For the first time, his temerity appeared to him in its proper colours. He had been a space writer and Dorothy the private secretary of a Personage, when they met, in the dreary basement dining-room of a New York boarding-house, an

d speedily fell in love. Shortly afterward, when Harlan received a letter which contained a key, and announced that Mr. Judson's house, fully furnished, had been bequeathed to his nephew, they had light-heartedly embarked upon matrimony with no fears for the future.

Two hundred dollars had been spent upon a very modest honeymoon, and the three hundred and ninety-seven dollars and twenty-three cents remaining, as Harlan had accurately calculated, seemed pitifully small. Perplexity, doubt, and foreboding were plainly written on his face, when Dorothy turned to him.

"Isn't it perfectly lovely," she asked, "for us to have this nice, quiet place all to ourselves, where you can write your book?"

Woman-like, she had instantly touched the right chord, and the clouds vanished.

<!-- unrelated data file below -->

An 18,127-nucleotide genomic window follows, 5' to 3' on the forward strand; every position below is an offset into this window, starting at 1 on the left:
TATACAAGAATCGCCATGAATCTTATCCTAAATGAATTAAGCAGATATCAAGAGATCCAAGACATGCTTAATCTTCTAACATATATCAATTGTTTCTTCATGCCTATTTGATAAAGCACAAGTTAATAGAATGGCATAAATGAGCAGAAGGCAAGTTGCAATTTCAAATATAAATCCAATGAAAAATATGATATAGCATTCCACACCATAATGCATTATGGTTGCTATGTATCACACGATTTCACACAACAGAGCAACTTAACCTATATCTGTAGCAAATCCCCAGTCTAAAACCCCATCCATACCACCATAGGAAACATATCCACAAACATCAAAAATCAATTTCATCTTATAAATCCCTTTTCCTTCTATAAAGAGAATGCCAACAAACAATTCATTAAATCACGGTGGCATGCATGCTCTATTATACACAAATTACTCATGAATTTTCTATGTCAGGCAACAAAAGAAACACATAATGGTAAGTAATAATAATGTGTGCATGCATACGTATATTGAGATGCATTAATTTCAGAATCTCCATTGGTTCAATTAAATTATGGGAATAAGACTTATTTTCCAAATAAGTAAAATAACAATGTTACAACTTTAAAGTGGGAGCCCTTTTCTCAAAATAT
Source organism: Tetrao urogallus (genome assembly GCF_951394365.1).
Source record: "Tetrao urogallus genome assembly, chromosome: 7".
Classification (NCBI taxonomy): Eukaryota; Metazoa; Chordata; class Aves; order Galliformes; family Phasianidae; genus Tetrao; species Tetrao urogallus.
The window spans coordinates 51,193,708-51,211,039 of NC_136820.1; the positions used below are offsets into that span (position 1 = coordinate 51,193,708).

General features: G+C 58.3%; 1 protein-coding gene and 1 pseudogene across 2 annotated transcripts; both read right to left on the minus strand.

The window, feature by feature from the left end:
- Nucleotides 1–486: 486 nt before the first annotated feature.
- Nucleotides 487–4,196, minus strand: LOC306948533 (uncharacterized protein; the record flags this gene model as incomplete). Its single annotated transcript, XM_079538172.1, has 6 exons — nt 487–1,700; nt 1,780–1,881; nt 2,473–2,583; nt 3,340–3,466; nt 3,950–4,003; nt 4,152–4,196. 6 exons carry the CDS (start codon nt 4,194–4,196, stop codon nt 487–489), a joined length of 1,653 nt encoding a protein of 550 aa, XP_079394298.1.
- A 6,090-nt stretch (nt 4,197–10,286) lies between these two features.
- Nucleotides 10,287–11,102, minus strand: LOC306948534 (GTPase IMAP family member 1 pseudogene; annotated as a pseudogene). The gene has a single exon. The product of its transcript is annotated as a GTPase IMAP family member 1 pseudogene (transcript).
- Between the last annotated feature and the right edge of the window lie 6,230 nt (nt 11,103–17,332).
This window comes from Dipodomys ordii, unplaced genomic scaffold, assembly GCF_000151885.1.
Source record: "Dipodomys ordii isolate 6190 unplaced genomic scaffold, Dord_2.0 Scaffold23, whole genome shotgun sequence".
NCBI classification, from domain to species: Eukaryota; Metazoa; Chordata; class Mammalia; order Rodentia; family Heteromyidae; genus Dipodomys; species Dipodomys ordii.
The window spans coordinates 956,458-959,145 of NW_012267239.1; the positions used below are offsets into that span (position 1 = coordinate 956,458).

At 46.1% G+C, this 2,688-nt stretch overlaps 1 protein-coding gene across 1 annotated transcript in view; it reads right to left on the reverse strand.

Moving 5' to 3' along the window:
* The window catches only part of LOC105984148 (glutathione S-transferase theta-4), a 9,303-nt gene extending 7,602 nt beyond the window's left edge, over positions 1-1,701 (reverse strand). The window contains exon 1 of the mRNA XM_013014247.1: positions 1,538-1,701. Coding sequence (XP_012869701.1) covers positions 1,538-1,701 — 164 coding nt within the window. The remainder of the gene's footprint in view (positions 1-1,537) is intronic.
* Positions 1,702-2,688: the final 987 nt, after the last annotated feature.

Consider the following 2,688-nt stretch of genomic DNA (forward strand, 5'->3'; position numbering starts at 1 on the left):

"Yes," he cried, eagerly. "Oh, Dorothy, do you think I can really write it?"

"Write it," she repeated; "why, you dear, funny goose, you can write a better book than anybody has ever written yet, and I know you can! By next week we'll be settled here and you can get down to work. I'll help you, too," she added, generously. "If you'll buy me a typewriter, I can copy the whole book for you."

"Of course I'll buy you a typewriter. We'll send for it to-morrow. How much does a nice one cost?"

"The kind I like," she explained, "costs a hundred dollars without the stand. I don't need the stand-we can find a table somewhere that will do."

"Two hundred and ninety-seven dollars and twenty-three cents," breathed Harlan, unconsciously.

"No, only a hundred dollars," corrected Dorothy. "I don't care to have it silver mounted."

"I'd buy you a gold one if you wanted it," stammered Harlan, in some confusion.

"Not now," she returned, serenely. "Wait till the book is done."

Visions of fame and fortune appeared before his troubled eyes and set his soul alight with high ambition. The candle in his hand burned unsteadily and dripped tallow, unheeded. "Come," said Dorothy, gently, "let's go downstairs again."